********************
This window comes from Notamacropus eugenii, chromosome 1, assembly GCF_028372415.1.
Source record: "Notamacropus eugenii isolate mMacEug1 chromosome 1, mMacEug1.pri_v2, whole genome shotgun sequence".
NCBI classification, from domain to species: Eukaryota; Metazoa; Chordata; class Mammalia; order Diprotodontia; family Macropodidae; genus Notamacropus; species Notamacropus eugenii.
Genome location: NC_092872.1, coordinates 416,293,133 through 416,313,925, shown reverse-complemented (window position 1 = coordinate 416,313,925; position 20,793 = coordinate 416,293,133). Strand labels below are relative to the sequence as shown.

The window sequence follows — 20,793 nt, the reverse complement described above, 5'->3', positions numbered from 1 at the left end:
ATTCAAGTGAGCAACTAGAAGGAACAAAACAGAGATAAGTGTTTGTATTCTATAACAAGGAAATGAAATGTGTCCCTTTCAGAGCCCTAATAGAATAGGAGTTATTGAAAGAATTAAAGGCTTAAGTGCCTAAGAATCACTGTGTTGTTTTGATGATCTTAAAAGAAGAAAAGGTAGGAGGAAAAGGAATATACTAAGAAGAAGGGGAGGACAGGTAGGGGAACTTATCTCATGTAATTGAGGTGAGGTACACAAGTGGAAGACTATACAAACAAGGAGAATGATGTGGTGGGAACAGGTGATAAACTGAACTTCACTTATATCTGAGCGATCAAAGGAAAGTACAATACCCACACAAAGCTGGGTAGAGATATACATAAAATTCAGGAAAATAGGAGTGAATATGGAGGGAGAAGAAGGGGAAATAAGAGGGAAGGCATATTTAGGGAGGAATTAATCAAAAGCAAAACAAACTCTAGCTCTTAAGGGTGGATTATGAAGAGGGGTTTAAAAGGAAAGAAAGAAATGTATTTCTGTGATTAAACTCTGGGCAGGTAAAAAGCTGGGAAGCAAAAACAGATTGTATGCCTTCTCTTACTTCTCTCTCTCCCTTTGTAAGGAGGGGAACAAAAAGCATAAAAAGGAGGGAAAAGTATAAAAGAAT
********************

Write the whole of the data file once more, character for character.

This window comes from Notamacropus eugenii, chromosome 1, assembly GCF_028372415.1.
Source record: "Notamacropus eugenii isolate mMacEug1 chromosome 1, mMacEug1.pri_v2, whole genome shotgun sequence".
NCBI classification, from domain to species: Eukaryota; Metazoa; Chordata; class Mammalia; order Diprotodontia; family Macropodidae; genus Notamacropus; species Notamacropus eugenii.
Genome location: NC_092872.1, coordinates 416,293,133 through 416,313,925, shown reverse-complemented (window position 1 = coordinate 416,313,925; position 20,793 = coordinate 416,293,133). Strand labels below are relative to the sequence as shown.

The window sequence follows — 20,793 nt, the reverse complement described above, 5'->3', positions numbered from 1 at the left end:
ATTCAAGTGAGCAACTAGAAGGAACAAAACAGAGATAAGTGTTTGTATTCTATAACAAGGAAATGAAATGTGTCCCTTTCAGAGCCCTAATAGAATAGGAGTTATTGAAAGAATTAAAGGCTTAAGTGCCTAAGAATCACTGTGTTGTTTTGATGATCTTAAAAGAAGAAAAGGTAGGAGGAAAAGGAATATACTAAGAAGAAGGGGAGGACAGGTAGGGGAACTTATCTCATGTAATTGAGGTGAGGTACACAAGTGGAAGACTATACAAACAAGGAGAATGATGTGGTGGGAACAGGTGATAAACTGAACTTCACTTATATCTGAGCGATCAAAGGAAAGTACAATACCCACACAAAGCTGGGTAGAGATATACATAAAATTCAGGAAAATAGGAGTGAATATGGAGGGAGAAGAAGGGGAAATAAGAGGGAAGGCATATTTAGGGAGGAATTAATCAAAAGCAAAACAAACTCTAGCTCTTAAGGGTGGATTATGAAGAGGGGTTTAAAAGGAAAGAAAGAAATGTATTTCTGTGATTAAACTCTGGGCAGGTAAAAAGCTGGGAAGCAAAAACAGATTGTATGCCTTCTCTTACTTCTCTCTCTCCCTTTGTAAGGAGGGGAACAAAAAGCATAAAAAGGAGGGAAAAGTATAAAAGAAT